Scientist Frank Asaro (b.1927) died on June 10. Asaro discovered the iridium anomaly in the C-P boundary which led to the Asteroid-Impact Theory created by Asaro, Luis Alvarez, Walter Alvarez, and Helen Michel. Asaro’s research also led to important understandings of trade in ancient civilizations. Asaro’s daughter is SF author Catherine Asaro.
British scientist Colin Pillinger (b.1943) died on May 7. Pillinger was the force behind the Beagle 2 space probe sent to Mars in 2003, although the probe burned up in the Martian atmosphere. Prior to that Pillinger had worked studying samples brought back by Apollo 11.
NASA engineer John C. Houbolt (b.1919) died on April 20. Houbolt proposed the idea of a lunar orbit rendezvous to NASA rather than having a single rocket make the trip from Earth to the Moon, land on the Moon, and return. When Houbolt’s ideas were dismissed by his supervisor, he sent a letter outlining them to an incoming administrator in 1961.
Astronomers have discovered the first known asteroid with a ring. Asteroid 10199 Chariklo, an asteroid orbiting between Saturn and Uranus, is the first object known to have a ring that isn’t a gas giant. The two concentric rings are dense, thin, and bright according to astronomers. The outer ring is 3 km wide and the inner ring is 6.5 km wide with a gap of 9 km between the rings. Chariklo is 250 km wide.
NASA engineer Jack Kinzler (b.1920) died on March 4. Kinzler built the full sized models of the Mercury, Gemini and Apollo spacecraft used in preflight tests and created the flags and plaques left on the Moon by Apollo astronauts. When the Skylab heatshield failed, Kinzler created a fix using fishing poles that meant the astronauts would not have to do a spacewalk.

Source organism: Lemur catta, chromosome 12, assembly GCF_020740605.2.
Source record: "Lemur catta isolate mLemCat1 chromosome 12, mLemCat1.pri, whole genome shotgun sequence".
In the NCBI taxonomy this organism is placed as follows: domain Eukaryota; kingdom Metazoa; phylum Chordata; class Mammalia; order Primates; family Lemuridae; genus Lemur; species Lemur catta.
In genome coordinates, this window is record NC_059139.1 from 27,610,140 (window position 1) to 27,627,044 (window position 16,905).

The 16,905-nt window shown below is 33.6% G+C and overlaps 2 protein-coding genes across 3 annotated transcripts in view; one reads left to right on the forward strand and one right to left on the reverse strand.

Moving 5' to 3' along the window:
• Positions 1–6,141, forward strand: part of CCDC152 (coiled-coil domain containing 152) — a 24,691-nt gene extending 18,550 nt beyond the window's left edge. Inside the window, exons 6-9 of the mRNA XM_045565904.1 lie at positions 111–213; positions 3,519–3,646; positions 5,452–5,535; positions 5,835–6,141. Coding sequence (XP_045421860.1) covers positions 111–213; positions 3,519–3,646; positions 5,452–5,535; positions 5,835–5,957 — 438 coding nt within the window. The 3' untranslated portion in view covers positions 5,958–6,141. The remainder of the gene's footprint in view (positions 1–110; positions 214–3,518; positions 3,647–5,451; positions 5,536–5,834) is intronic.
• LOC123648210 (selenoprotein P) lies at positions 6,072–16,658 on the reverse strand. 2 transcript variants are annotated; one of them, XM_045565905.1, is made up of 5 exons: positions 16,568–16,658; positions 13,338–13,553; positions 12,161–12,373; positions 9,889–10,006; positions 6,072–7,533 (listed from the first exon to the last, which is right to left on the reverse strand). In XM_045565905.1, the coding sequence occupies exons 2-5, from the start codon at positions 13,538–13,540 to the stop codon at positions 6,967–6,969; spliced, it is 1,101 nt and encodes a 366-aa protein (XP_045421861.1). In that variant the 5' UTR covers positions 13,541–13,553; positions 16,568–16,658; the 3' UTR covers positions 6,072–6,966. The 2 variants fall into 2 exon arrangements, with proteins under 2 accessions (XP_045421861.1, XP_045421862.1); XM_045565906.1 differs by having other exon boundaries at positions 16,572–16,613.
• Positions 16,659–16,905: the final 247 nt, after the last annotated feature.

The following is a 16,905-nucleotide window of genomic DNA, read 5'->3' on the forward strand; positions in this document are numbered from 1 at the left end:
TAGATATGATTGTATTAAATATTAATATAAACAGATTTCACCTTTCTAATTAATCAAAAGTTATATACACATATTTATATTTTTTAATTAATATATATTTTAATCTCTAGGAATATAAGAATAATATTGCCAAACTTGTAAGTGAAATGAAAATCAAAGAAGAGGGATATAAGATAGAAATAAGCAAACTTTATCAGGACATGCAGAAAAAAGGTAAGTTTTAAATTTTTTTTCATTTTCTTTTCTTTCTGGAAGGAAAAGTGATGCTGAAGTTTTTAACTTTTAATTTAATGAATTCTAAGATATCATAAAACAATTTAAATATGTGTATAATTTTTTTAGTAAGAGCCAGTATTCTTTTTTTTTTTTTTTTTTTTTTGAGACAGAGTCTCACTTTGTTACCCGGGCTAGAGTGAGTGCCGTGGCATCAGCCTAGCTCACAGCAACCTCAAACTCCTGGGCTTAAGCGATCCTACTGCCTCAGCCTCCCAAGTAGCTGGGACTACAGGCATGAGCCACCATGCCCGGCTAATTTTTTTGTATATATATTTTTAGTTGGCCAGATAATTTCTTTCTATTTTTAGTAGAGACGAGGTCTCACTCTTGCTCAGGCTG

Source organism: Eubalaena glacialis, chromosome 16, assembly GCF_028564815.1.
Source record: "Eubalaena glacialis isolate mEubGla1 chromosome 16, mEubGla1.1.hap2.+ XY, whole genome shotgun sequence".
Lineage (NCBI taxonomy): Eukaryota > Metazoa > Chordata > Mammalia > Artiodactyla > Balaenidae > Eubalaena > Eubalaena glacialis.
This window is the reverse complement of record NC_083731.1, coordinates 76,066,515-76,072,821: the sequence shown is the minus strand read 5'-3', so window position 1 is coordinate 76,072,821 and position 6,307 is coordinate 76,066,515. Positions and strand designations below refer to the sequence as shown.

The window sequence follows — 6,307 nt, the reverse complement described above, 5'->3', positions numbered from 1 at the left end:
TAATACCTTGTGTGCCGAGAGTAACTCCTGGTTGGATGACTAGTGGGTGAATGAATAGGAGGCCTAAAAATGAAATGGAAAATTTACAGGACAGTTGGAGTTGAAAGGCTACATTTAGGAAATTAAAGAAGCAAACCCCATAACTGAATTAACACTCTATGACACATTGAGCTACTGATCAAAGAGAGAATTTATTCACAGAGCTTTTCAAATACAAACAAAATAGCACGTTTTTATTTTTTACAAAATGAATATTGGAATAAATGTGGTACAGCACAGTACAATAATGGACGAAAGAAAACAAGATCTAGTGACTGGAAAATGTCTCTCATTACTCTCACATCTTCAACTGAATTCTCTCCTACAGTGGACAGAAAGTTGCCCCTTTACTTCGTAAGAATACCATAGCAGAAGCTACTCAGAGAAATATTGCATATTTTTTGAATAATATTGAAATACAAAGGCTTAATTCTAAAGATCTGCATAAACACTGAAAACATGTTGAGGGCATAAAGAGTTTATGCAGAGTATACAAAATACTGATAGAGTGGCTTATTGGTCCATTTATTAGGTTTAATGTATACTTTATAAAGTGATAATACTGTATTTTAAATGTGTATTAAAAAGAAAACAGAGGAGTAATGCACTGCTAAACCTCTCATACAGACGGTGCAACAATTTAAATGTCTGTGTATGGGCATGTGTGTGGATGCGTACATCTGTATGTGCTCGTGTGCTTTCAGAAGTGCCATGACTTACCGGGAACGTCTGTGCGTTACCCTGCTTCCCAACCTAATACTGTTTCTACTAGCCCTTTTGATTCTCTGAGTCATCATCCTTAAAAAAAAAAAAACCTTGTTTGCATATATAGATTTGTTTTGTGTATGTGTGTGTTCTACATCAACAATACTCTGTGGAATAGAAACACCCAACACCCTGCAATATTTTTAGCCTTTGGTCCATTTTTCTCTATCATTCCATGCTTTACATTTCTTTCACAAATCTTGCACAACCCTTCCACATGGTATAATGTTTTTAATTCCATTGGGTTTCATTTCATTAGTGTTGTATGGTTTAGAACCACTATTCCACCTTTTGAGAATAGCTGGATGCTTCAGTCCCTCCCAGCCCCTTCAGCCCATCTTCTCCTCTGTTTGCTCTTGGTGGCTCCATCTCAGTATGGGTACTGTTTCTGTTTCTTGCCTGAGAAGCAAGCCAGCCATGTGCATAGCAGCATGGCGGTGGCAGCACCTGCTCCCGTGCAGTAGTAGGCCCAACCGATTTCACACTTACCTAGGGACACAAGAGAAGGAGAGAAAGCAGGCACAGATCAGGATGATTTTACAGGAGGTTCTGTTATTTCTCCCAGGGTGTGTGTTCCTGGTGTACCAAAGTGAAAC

On February 26, NASA announced the discovery of an addition 715 planets found by the Kepler space observatory. These 715 planets are in orbit around 305 distinct stars and NASA has said that four of the planets orbit in the Golidlocks zone, where life is possible. THe new planets join nearly 1,000 previously discovered extrasolar planets and are from data collected by Kepler between its launch in 2009 and 2011.
A piece of the Earth’s crust dated as 4.4 billion years old, has been discovered on a ranch in Jack Hills, Australia, just north of Perth. The zircon crystal, which only measures 400 micrometers long, is a translucent red that appears blue when bombarded with electrons. The dating of the crystal indicates that the Earth cooled much more rapidly than previously thought and may have had water at a much earlier age.
China’s Jade Rabbit lunar rover, also known as Yutu, suffered a potentially mission ending breakdown which prevents it from hibernating during the 14-day long lunar night. If it does not enter hibernation mode, the rover may cease to function. The Chinese space agency issued a light-hearted news release, written as if by the rover, to announce the issue.
The ESA’s Herschel Space Observatory has detected signs of water vapor being ejected from Ceres, the largest asteroid. The two plumes, which are in different regions of the asteroid, are probably sublimation of ice into clouds of vapor or ice volcanoes. Scientists have believed that Ceres might have water for more than thirty year, but this was the first proof.
China landed the Chang’e 3 probe on the Moon at Sinus Iridium on December 14 at 8:11 a.m. EST. The probe carries the lunar rover Yutu and makes China the third country, along with the US and the Soviet Union, the successfully send probes to the Moon. This is the first soft landing on the moon since the Soviet Union’s Luna 24 landed in 1976. China launched Chang’e 3 on December 2 and it has been in Lunar orbit since December 7.